San Onofre Nuclear Plant Shutdown: Rolling Blackouts Possible This Summer

Southern California Edison estimates the San Onofre Nuclear Generating Station will likely remain off line through August.

Southern California Edison is working to keep the lights on this summer in the absence of power coming from from the temporarily inactive San Onofre Nuclear Generating Station.

that led to the discovery of , San Onofre officials said this month the nuclear plant 

Edison International Chairman and CEO Ted Craver, in meetings with Southern California media representatives last Thursday, said that safety, not timelines, would determine when the San Onofre Nuclear Generating Station (SONGS) restarts. 

"Due to safety inspections and testing that SCE is performing, the company expects to deliver a plan to the Nuclear Regulatory Commission by the end of July regarding the operation of SONGS Unit 2. The NRC, which must approve the restart of SONGS, will then need time to respond. As a result, SCE estimates SONGS likely will remain off line through August," an SCE released statement read. SONGS Unit 3 is also out of commission and is expected to take longer to come back on line, according to the statement.

Both SONGS units are currently shut down for inspections, analysis and testing. Unit 2 was taken out of service Jan. 9 for a planned outage. Unit 3 was taken off line Jan. 31 after station operators detected a leak in a steam generator tube.

The San Onofre station is jointly owned by SCE, San Diego Gas & Electric, and the City of Riverside. When operational, San Onofre generates about 2,200 megawatts of energy -- enough to power 1.4 million average homes at a given time.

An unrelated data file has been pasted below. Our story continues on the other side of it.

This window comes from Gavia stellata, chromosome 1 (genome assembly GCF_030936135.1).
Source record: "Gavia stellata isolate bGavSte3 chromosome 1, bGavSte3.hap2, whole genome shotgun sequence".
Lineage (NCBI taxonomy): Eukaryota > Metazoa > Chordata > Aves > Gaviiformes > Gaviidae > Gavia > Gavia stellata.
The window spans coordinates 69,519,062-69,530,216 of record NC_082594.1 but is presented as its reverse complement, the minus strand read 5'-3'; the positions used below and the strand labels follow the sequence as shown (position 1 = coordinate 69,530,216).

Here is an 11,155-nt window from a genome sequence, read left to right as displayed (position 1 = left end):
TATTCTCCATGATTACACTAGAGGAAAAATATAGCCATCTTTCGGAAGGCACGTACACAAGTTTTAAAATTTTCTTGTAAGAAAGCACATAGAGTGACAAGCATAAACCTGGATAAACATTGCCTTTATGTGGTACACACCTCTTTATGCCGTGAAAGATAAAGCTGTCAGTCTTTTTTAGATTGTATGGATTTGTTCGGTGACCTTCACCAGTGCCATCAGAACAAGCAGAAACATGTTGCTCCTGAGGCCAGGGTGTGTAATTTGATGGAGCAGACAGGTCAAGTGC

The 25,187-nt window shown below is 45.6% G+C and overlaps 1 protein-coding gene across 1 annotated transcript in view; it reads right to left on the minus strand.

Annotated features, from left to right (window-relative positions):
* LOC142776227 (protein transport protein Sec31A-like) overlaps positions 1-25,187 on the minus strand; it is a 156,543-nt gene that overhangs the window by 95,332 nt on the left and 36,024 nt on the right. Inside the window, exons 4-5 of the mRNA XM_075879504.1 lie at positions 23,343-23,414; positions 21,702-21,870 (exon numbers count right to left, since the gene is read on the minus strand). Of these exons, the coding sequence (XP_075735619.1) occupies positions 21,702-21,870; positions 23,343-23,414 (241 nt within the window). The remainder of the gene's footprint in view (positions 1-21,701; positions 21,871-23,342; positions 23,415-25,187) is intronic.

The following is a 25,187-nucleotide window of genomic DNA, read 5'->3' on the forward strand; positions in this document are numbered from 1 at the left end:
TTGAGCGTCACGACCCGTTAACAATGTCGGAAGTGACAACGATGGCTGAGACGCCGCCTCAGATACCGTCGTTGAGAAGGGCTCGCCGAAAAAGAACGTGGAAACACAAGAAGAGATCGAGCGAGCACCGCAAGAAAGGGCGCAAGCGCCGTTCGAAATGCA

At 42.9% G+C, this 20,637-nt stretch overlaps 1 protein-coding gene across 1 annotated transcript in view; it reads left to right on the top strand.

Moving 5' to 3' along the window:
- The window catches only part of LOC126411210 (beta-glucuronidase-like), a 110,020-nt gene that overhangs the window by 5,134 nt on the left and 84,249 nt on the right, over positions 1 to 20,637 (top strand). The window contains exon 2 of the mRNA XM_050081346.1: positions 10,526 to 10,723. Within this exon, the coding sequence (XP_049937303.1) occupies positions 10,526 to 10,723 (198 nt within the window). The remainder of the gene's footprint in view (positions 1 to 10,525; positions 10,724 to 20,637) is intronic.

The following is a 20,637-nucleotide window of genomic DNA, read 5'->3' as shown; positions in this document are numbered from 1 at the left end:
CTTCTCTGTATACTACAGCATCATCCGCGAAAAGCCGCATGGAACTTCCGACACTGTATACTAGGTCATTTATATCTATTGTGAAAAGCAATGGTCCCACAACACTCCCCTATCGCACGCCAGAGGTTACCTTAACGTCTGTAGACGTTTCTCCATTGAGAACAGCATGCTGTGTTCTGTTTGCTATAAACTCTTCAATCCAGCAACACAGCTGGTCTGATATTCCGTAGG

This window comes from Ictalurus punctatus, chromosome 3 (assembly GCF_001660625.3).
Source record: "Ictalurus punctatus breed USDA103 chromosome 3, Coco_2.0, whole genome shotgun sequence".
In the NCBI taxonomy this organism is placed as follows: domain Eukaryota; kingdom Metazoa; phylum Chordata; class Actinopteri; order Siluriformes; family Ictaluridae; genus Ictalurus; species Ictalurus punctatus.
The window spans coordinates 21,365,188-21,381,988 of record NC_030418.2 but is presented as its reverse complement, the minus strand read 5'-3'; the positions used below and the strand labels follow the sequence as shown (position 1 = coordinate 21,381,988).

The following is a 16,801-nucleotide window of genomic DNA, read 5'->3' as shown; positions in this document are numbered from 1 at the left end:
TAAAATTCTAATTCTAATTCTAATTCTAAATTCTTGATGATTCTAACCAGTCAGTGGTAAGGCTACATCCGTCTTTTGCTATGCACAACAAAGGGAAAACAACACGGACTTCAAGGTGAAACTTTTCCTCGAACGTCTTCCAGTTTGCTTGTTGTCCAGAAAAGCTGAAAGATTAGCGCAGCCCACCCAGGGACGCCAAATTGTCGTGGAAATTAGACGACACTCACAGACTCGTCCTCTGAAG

Yesterday, Duane Cave, an SDG&E spokesman, addressed the San Clemente City Council.

"This will be the first summer [since the plant was built] we've ever gone without having San Onofre operating during summer," Cave said. "Customers must be made aware of the need to conserve during warm days more than ever before."

The ISO is the consortium that allocates electricity among utilities throughout the state.

Without the San Onofre nuclear plant, the California ISO figures show a capacity of 48,091 megawatts, Cave said. (One megawatt can power about 650 single-family homes.) The ISO estimates demand, during a normal summer, to reach only 46,352 megawatts—if lucky.

Diana June 13, 2012 at 10:14 PM
Air conditioning is a must for anyone that lives in Riverside County during the Summer, August being one of the hottest months of Summer. Those that reside in OC, San Clemente, and San Diego I would guess do not feel the high heat temps that we do in Riverside County, let's hope that those in the cooler temp areas will conserve and help us out here during the month of August. I am more concerned about rolling blackouts and not knowing when they will hit, with computers and other electronics this could really create major damage to anyone that is not prepared with surge protectors.
Keith Allen June 14, 2012 at 02:55 PM
"...enough to power 1.4 average homes at a given time" LOL, I assume you mean "...1.4 million average homes..." Spell check doesn't fill in missing words ;-)
Keith Allen June 14, 2012 at 02:57 PM
Diana, but don't you know, we're all just second rate citizens here in the I.E. and it's just too bad for us. If we don't like the weather we should just move! (Sarcasm fully intended)
Roberto June 14, 2012 at 06:02 PM
Thanks NoBama, just what we need.
Tonto June 14, 2012 at 06:42 PM
Everything Oblamer has SCREWED UP is all Bush's fault :) - http://www.youtube.com/watch?v=3DlTgrMCxPg


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